In just a short two years, the nation’s property owners have accumulated nearly $4 trillion in housing wealth. During the harsh downturn, $7 trillion was wiped out. As a result, the housing market is still in recovery mode and not an expansion mode. There are still underwater homeowners, but those who bought from 2009 and onwards are enjoying positive net worth.
While property values have been rising, the overall mortgage debt outstanding has been falling. At the end of 2013, there was $9.3 trillion in mortgage debt. Several years ago, the total mortgage debt was $10.5 trillion.
Higher real estate values combined with falling mortgage debt has raised the overall equity portion in real estate to 52 percent of the total real estate value, a substantial increase from the 36 percent of a few years ago.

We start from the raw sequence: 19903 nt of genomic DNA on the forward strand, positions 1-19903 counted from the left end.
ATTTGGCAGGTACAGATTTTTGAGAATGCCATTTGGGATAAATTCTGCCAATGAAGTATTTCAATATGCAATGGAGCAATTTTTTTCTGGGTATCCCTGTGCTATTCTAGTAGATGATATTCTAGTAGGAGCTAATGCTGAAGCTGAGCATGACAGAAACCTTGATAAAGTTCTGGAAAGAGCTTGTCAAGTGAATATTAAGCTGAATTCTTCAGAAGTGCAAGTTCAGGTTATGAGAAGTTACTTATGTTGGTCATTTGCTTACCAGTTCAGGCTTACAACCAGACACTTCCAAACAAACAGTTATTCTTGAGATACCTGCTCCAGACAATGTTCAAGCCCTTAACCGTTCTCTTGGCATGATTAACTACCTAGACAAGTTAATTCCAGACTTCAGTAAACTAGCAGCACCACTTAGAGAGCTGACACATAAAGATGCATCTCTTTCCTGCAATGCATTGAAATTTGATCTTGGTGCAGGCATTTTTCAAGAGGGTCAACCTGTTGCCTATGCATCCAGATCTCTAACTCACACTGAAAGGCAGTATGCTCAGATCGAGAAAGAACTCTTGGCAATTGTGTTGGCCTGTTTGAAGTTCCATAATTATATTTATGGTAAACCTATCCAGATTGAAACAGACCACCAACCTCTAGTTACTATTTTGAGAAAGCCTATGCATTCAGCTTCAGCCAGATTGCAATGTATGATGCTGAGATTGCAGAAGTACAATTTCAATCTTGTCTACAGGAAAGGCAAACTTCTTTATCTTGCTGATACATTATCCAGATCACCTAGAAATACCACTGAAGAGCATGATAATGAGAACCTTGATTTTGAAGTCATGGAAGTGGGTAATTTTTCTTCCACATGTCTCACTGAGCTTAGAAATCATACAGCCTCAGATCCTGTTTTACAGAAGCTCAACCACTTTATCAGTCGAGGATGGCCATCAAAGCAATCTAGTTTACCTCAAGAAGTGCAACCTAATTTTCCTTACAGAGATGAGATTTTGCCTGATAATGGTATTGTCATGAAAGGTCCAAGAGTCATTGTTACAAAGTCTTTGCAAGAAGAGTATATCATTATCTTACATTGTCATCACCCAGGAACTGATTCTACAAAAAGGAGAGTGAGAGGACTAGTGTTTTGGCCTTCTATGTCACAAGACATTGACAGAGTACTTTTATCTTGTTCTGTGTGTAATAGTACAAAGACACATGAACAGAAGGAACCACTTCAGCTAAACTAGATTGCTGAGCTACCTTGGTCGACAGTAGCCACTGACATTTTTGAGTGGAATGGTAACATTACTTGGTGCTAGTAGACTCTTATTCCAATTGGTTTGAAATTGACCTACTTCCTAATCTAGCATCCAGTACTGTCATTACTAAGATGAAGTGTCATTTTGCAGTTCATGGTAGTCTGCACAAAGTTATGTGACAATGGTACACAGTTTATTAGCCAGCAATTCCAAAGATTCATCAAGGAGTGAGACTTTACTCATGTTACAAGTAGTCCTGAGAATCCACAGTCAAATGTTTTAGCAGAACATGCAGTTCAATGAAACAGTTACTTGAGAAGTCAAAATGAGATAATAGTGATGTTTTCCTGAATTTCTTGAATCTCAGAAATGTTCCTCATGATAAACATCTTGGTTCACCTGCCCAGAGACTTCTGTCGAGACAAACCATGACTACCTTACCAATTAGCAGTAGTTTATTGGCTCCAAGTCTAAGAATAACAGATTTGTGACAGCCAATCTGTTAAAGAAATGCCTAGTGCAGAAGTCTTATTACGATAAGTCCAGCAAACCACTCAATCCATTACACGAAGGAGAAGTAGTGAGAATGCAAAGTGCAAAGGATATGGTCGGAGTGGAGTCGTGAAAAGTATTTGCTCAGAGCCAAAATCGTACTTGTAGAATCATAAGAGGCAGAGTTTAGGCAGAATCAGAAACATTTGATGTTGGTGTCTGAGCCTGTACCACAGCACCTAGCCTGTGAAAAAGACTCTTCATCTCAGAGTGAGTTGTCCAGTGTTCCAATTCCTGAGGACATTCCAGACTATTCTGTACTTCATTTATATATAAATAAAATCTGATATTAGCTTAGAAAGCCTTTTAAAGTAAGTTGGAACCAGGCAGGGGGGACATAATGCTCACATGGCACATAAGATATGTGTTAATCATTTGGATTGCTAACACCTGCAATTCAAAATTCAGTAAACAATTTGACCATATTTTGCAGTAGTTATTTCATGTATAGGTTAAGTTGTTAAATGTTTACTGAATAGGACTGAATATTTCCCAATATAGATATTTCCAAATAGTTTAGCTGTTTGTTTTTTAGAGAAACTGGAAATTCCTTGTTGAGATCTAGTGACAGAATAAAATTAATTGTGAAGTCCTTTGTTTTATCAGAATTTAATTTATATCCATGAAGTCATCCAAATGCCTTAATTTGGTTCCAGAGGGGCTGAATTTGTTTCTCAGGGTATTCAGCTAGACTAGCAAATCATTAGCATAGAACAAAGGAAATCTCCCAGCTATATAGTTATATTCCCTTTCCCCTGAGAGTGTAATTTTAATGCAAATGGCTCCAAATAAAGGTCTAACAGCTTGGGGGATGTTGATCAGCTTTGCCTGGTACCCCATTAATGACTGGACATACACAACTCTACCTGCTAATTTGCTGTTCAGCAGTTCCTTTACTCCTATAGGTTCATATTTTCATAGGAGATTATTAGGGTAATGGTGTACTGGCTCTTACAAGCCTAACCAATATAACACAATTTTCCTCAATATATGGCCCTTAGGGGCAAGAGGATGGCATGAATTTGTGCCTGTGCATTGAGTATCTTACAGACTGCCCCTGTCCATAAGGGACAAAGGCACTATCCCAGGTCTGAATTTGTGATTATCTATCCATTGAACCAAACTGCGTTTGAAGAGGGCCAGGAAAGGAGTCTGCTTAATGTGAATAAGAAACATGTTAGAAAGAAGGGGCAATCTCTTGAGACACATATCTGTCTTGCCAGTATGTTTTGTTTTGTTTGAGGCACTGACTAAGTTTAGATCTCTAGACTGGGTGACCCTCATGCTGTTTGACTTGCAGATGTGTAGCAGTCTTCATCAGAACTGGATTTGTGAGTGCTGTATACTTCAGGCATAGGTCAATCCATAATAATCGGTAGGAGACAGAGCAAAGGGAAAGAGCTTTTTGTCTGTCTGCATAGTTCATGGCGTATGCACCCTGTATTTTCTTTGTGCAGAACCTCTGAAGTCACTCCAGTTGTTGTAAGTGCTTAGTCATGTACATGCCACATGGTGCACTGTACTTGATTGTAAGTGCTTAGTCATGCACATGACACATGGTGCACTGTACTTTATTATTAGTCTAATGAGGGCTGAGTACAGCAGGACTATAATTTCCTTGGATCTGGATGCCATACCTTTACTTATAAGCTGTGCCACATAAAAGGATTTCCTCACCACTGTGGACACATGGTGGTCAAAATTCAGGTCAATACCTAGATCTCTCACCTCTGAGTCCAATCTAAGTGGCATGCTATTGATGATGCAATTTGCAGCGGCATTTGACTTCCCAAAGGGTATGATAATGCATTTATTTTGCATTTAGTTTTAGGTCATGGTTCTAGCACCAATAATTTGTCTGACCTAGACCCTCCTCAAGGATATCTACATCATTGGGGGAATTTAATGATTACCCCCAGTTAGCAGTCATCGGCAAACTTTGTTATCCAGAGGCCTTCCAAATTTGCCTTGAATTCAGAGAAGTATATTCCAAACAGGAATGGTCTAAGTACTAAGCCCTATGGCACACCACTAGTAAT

Given that the total number of renters has been rising while that of homeowners has not over these periods, one may say that the housing wealth train has already left the station without young first-time homebuyers. Has Washington’s fiddling over new federal mortgage rules, which has confused many small lenders, and major lawsuits against big banks to some degree unwittingly backfired?
Lawrence Yun is Chief Economist and Senior Vice President of Research at NAR. He directs research activity for the association and regularly provides commentary on real estate market trends for its 1 million REALTOR® members.